Something I did with my roomie about 1993

otcconanotcconan Posts: 5,680
Just a batch of songs I recorded with the greatest rhythm guitar player on the planet years ago.

Discuss and feedback welcome.  Recording aside (it was a Tascam 4 track), I think it was my best vocal performance ever.

Memory has it:

Guitars:  MIM Telecaster for most of the rhythm guitars
Bently acoustic for all the acoustic guitars
Sheba (a cheap heavily modified Strat copy) for all the leads

Drums:  programmed by Jeff
Bass:  performed by Jeff
Vocals:  ME

All production credits go to Jeff.

Not exactly Dino, but I think we really did a good songwriting job there.

Post edited by otcconan on


  • otcconanotcconan Posts: 5,680
    I should mention that we did some guerilla recording there.  Sneaked the 4-track into the UTSA music department in order to drop microphones into the piano for "Pride's Masquerade."  But the cool thing is we recorded it in stereo and mixed it that way.  I supplied the mics and he suppled the 4-track.''

    That was fun..
  • otcconanotcconan Posts: 5,680
    And my Brian May fixation is pretty obvious here.
  • That sounded really quite good!!!! Nice vibe you got there!
  • inmyhandsinmyhands Posts: 11,653
    You missed you time period. All the songs could've come out of the mid to late '60s electric folk scene. The Byrds, Jefferson Airplane, CSN, electrified Dylan,.......    A little Petty, a little ELO........
  • otcconanotcconan Posts: 5,680
    Rick, that's Jeff.  He's totally fixated on the Beatles and the Who and the Byrds.  It should come as no surprise that his main guitars are Rickenbackers.  His father gave him an old 345 that he started on, and since it was vintage he sold it and with those funds bought a 360 and a 360/12.  Throw in the 335 he already had and he is rocking 3 Ricks.  I remember he played a black MIM Telecaster on that album, though.  But the addition of an MXR Phase 90 somehow added something resembling a clean Ric 12 to the mix.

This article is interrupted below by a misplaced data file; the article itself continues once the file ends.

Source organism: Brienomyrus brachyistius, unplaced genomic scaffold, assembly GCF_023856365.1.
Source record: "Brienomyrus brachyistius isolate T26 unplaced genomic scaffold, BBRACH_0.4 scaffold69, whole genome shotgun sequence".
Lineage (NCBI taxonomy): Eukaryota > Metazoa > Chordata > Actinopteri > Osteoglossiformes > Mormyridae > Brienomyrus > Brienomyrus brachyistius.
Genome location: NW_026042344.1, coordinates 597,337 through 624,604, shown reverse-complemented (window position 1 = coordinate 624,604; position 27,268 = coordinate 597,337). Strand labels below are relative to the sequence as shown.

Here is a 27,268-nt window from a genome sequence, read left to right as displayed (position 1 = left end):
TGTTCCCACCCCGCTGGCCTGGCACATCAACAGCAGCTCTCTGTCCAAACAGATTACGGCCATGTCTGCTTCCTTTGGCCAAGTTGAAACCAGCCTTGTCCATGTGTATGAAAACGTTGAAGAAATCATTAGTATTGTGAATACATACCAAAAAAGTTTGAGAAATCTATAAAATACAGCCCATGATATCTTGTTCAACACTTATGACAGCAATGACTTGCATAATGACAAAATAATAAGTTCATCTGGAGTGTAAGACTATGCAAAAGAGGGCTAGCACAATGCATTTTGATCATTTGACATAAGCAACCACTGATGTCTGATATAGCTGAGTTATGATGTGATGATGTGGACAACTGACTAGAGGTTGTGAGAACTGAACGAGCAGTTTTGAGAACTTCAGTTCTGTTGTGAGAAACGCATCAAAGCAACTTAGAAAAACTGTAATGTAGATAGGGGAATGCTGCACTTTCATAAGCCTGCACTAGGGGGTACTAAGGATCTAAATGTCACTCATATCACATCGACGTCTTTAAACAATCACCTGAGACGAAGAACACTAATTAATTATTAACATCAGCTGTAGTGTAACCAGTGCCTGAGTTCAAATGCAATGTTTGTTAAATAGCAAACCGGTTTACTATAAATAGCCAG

• otcconanotcconan Posts: 5,680
    Oh...forgot to mention, on some tracks, you have drums, bass, drum overdubs, rhythm guitar, vocals, and two lead guitars.  The kinda persistent hiss on those recordings comes from the enormous bouncing (ie, sound-on-sound) needed to cram 7 or 8 tracks into 4.  The hard part of that is you better make damn sure you have everything mixed just right the first time or you're screwed (we encountered the same problems Les Paul did).

    But unlike Les, instead of bouncing to another track we bounced to another TAPE.  So even though we still had degradation, a bad mix to start was not a great just try again.  The problem is it takes forever to edit and mix on tape.  I came into this forum extolling the mighty superiority of tape...but for complex recordings, with multiple instruments, and two (or sometimes, just one) musician behind the thing, tape is monumentally challenging and annoying.  It's rewarding when you get it right, though, and it taught me a lot about miking guitars and amps and recording drum machines and bass and piano that has assisted me in the digital medium.
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